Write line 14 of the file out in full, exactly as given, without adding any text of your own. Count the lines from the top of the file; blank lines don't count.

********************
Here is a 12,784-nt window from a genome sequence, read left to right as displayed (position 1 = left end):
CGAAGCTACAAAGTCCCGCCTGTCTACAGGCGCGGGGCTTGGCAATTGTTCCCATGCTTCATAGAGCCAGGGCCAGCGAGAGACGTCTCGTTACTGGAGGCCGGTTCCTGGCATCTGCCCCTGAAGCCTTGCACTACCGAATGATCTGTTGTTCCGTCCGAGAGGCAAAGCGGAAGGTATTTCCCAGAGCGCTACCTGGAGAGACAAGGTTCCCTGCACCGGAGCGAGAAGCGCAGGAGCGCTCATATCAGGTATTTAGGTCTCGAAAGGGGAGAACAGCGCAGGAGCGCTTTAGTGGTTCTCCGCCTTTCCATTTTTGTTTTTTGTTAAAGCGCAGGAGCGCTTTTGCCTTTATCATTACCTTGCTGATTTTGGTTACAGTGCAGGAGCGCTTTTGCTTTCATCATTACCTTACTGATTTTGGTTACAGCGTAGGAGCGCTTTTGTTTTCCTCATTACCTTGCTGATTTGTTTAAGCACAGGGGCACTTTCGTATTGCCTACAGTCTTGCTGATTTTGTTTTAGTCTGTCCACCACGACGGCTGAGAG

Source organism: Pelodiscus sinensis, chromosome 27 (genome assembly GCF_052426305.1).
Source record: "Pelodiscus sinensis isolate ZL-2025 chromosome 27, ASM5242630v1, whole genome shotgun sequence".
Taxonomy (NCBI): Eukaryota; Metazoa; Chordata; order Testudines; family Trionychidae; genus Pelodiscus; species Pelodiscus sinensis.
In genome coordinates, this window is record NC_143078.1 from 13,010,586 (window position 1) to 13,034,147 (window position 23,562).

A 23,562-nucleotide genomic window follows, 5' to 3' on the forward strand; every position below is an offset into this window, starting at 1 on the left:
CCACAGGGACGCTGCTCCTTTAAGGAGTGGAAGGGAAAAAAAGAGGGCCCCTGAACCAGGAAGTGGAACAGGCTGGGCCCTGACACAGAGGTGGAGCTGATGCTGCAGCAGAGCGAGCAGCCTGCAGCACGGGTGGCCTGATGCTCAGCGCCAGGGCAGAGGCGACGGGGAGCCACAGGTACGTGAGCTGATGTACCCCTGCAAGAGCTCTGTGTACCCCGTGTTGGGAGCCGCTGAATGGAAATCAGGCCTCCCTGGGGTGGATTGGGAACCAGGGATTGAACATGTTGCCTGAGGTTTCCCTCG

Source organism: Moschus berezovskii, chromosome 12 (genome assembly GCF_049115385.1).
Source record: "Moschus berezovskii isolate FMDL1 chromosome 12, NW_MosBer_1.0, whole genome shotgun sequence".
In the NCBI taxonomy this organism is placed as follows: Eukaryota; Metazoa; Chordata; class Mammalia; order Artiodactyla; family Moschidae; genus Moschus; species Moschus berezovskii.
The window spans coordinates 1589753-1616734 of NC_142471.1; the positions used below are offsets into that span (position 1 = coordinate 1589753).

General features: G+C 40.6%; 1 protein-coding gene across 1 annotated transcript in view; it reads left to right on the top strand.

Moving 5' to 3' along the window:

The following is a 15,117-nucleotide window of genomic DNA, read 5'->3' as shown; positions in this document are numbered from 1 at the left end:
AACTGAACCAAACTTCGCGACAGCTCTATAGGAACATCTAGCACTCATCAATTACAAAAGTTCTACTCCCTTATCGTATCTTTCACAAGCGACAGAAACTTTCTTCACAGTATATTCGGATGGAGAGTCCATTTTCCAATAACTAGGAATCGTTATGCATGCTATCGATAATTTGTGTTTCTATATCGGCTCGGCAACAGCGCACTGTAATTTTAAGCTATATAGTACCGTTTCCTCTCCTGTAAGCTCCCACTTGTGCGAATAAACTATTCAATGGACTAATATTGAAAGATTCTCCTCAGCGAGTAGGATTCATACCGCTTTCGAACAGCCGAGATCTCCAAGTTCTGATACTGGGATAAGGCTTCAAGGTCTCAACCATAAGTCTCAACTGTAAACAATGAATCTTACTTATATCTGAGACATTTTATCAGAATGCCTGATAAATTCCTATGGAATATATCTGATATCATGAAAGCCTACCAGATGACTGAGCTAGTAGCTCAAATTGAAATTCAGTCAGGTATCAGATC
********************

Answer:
Moving 5' to 3' along the window: